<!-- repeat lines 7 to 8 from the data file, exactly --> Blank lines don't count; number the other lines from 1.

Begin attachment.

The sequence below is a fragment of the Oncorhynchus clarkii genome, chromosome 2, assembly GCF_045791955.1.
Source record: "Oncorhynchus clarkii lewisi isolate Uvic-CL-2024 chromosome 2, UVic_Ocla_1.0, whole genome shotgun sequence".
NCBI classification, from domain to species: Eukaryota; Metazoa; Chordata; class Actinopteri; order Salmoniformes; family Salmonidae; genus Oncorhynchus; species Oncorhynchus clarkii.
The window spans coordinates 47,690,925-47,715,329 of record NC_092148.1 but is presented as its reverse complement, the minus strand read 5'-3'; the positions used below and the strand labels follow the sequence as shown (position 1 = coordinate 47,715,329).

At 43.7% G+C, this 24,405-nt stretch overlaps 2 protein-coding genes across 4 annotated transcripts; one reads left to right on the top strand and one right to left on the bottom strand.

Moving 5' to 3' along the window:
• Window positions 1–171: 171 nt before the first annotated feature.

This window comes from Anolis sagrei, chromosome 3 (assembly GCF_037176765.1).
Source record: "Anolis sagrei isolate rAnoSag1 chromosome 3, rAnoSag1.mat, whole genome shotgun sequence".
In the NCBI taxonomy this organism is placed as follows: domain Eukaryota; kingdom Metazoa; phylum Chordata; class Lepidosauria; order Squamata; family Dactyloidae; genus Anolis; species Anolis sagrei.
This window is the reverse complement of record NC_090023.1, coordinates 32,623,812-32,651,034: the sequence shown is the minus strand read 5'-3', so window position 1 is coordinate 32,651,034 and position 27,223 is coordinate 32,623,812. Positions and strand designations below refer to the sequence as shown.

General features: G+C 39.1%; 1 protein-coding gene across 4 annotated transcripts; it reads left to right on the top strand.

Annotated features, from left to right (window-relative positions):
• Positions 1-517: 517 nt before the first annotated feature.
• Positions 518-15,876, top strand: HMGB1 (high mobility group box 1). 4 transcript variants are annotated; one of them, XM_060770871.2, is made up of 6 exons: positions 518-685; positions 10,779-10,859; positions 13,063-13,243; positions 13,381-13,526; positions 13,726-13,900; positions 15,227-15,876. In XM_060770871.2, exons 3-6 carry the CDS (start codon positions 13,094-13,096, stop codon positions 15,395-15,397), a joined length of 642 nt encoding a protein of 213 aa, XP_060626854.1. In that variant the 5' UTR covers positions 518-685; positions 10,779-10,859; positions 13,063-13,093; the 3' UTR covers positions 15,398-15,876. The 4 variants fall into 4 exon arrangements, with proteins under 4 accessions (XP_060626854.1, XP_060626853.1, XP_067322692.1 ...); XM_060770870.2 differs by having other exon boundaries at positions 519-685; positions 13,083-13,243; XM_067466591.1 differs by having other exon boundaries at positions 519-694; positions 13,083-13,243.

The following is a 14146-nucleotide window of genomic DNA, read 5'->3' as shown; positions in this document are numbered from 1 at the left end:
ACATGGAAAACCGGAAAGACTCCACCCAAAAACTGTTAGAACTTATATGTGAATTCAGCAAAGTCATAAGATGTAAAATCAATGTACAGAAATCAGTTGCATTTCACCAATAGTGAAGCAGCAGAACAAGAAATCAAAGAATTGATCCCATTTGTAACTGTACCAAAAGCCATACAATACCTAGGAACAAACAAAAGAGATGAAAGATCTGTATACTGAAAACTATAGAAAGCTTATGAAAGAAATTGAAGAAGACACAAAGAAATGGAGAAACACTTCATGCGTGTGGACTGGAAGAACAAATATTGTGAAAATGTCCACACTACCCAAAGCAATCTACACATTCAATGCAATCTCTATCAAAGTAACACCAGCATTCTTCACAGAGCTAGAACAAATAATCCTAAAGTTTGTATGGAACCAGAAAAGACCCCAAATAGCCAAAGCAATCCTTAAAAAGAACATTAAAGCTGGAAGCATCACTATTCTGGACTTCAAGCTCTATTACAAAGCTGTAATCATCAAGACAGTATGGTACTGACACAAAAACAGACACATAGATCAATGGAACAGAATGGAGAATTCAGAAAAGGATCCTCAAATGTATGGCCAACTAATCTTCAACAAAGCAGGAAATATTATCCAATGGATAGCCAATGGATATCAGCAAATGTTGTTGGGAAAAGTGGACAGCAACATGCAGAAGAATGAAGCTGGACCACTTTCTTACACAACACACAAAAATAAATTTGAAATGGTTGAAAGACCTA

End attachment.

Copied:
• Window positions 1–171: 171 nt before the first annotated feature.

This window comes from Anolis sagrei, chromosome 3 (assembly GCF_037176765.1).